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Histopathological evaluation of placentas after diagnosis of maternal SARS-CoV-2 infection.

Authors
  • Gulersen, Moti1
  • Prasannan, Lakha1
  • Tam, Hima Tam1
  • Metz, Christine N2
  • Rochelson, Burton1
  • Meirowitz, Natalie3
  • Shan, Weiwei4
  • Edelman, Morris5
  • Millington, Karmaine A5
  • 1 Department of Obstetrics and Gynecology, North Shore University Hospital - Northwell Health, Mahasset, NY.
  • 2 Institute of Molecular Medicine, Feinstein Institutes for Medical Research, Manhasset, NY.
  • 3 Department of Obstetrics and Gynecology, Long Island Jewish Medical Center - Northwell Health, Queens, NY.
  • 4 Biostatistics Unit, Feinstein Institutes for Medical Research, Manhasset, NY.
  • 5 Department of Anatomic and Clinical Pathology, Long Island Jewish Medical Center - Northwell Health, Queens, NY.
Type
Published Article
Journal
American journal of obstetrics & gynecology MFM
Publication Date
Aug 15, 2020
Pages
100211–100211
Identifiers
DOI: 10.1016/j.ajogmf.2020.100211
PMID: 32838277
Source
Medline
Keywords
Language
English
License
Unknown

Abstract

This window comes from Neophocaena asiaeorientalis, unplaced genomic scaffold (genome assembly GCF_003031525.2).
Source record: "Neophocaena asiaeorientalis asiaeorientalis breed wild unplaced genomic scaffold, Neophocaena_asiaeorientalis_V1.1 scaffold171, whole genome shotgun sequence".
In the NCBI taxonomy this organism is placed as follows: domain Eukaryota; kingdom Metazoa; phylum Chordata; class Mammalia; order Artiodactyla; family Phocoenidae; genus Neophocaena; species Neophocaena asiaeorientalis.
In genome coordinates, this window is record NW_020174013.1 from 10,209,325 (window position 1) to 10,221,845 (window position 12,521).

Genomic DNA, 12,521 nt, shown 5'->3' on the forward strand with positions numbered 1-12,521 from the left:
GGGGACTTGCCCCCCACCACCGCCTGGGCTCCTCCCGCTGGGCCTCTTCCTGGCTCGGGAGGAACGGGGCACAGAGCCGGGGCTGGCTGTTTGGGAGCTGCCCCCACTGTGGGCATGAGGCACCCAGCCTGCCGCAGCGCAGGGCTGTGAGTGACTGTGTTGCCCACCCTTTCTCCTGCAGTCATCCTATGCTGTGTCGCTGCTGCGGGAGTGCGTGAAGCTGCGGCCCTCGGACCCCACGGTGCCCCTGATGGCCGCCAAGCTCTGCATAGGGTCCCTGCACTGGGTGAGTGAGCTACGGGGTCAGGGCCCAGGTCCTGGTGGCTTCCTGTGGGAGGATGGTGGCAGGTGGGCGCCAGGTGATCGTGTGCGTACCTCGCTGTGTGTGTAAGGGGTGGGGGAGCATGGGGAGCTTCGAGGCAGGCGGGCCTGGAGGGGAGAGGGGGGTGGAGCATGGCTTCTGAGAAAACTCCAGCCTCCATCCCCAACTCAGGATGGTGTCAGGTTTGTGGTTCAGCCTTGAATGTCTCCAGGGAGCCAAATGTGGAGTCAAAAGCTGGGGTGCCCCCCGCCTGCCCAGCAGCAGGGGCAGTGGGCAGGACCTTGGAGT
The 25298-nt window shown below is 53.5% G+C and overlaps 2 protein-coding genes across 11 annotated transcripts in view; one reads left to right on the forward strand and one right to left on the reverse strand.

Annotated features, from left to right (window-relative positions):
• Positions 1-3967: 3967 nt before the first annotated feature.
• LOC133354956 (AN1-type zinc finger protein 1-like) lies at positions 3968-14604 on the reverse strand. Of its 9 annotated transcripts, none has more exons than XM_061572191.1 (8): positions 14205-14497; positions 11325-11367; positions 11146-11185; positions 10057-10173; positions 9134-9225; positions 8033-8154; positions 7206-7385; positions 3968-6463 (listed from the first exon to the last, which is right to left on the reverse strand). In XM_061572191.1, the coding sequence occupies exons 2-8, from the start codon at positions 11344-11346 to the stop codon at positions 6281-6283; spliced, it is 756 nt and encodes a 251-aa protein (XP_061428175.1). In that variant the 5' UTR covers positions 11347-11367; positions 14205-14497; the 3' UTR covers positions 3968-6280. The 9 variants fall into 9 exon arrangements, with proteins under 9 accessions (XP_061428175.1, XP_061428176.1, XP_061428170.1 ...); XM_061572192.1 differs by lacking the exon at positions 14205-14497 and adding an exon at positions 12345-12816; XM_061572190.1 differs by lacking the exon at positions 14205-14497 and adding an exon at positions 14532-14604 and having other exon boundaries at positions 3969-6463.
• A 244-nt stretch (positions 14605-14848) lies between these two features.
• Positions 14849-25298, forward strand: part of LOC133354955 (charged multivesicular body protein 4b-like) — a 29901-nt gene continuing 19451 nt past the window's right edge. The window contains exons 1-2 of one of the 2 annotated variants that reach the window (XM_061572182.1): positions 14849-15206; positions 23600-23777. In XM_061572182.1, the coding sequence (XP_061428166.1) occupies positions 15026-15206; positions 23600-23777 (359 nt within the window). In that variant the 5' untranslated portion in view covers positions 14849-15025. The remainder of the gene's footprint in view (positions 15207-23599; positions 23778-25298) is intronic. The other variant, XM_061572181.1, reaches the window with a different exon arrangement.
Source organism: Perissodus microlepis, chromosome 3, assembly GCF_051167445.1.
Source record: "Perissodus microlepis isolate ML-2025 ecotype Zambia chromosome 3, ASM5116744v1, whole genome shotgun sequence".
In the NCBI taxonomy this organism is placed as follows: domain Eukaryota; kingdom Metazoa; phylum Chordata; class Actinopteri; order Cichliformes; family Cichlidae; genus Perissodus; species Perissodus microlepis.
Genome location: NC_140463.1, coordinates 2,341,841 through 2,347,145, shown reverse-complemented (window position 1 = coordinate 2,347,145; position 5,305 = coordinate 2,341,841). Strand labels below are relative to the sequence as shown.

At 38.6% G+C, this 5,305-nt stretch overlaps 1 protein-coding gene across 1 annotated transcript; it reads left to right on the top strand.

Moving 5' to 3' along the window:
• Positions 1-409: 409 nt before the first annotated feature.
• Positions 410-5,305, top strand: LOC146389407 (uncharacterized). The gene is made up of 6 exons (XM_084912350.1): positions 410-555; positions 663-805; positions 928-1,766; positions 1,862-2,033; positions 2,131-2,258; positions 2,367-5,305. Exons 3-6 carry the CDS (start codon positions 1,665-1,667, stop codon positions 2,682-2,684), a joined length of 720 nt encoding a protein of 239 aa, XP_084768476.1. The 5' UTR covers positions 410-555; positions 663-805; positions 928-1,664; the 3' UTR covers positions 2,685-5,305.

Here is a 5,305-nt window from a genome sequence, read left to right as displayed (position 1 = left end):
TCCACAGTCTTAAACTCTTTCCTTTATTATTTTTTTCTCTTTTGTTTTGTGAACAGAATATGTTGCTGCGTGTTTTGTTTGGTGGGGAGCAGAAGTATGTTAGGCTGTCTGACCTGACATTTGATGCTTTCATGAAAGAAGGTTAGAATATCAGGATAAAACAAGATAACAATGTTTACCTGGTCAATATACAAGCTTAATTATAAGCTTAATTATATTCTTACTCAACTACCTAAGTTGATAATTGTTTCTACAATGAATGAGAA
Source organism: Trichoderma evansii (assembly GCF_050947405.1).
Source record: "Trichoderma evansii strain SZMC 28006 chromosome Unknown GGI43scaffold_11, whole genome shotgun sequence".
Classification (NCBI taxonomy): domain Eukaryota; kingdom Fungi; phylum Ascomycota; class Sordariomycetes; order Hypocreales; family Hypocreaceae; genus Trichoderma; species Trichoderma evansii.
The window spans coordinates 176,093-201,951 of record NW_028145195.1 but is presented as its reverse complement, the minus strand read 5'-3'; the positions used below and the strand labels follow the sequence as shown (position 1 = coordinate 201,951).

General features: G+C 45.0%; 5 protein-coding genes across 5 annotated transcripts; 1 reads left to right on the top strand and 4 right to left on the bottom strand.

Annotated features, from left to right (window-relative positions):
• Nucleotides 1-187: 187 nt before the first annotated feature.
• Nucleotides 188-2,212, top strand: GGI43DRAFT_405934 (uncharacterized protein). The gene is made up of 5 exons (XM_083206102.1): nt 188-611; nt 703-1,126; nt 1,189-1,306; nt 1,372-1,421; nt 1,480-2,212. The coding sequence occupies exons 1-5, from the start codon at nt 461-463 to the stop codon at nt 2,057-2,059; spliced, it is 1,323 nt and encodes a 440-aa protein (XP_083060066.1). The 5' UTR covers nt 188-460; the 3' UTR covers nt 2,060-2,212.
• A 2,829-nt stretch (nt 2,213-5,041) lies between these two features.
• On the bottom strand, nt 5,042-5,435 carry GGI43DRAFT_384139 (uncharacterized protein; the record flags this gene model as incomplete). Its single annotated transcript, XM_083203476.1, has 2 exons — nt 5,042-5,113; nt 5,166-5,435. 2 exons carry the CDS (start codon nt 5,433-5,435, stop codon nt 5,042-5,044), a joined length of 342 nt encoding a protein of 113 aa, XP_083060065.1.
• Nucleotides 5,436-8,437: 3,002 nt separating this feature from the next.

The impact of maternal SARS-CoV-2 infection on placental histopathology is not well known. To determine if significant placental histopathological changes occur after diagnosis of SARS-CoV-2 infection in pregnancy and whether these changes are correlated with the presence or absence of symptoms associated with infection. Retrospective cohort study of women diagnosed with SARS-CoV-2 infection who delivered at a single center from April 9th to April 27th, 2020, and had placental specimens reviewed by pathology. Women with singleton gestations and laboratory-confirmed SARS-CoV-2 infection were eligible for inclusion. Historical controls selected from a cohort of women who delivered 6 months prior to the study period were matched in a 1:1 fashion by week of gestation at delivery. Histopathological characteristics were evaluated in each placenta and the incidence of these findings were compared between placentas after diagnosis of maternal SARS-CoV-2 infection and historical controls, as well as between placentas from patients with or without typical symptoms related to infection. Statistical analysis included use of Wilcoxon rank sum test and Fisher's exact test for comparison of categorical and continuous variables. Statistical significance was defined as P value < 0.05. A total of 50 placentas after diagnosis of maternal SARS-CoV-2 infection and 50 historical controls were analyzed. Among placentas from patients diagnosed with SARS-CoV-2 infection, 3 (6%) were preterm (33 3/7, 34 6/7 and 36 6/7 weeks of gestation), 16 (32%) were from patients with typical symptoms related to infection and 34 (68%) were from patients without typical symptoms related to the infection. All patients had diagnosis of SARS-CoV-2 infection in the third trimester. Decidual vasculopathy was not visualized in any of the placentas from patients diagnosed with SARS-CoV-2 infection. There was no statistically significant difference in placental histopathological characteristics between the groups. SARS-CoV-2 testing for all neonates at 24 hours of life was negative. Based on our data, there are no significant placental histopathological changes that occur after diagnosis of SARS-CoV-2 infection in the third trimester of pregnancy compared to a gestational age-matched historical control group. Similar incidences of histopathological findings were also discovered when comparing placentas from patients with SARS-CoV-2 infection with or without the presence of symptoms typically related to infection. © 2020 Elsevier Inc. All rights reserved.

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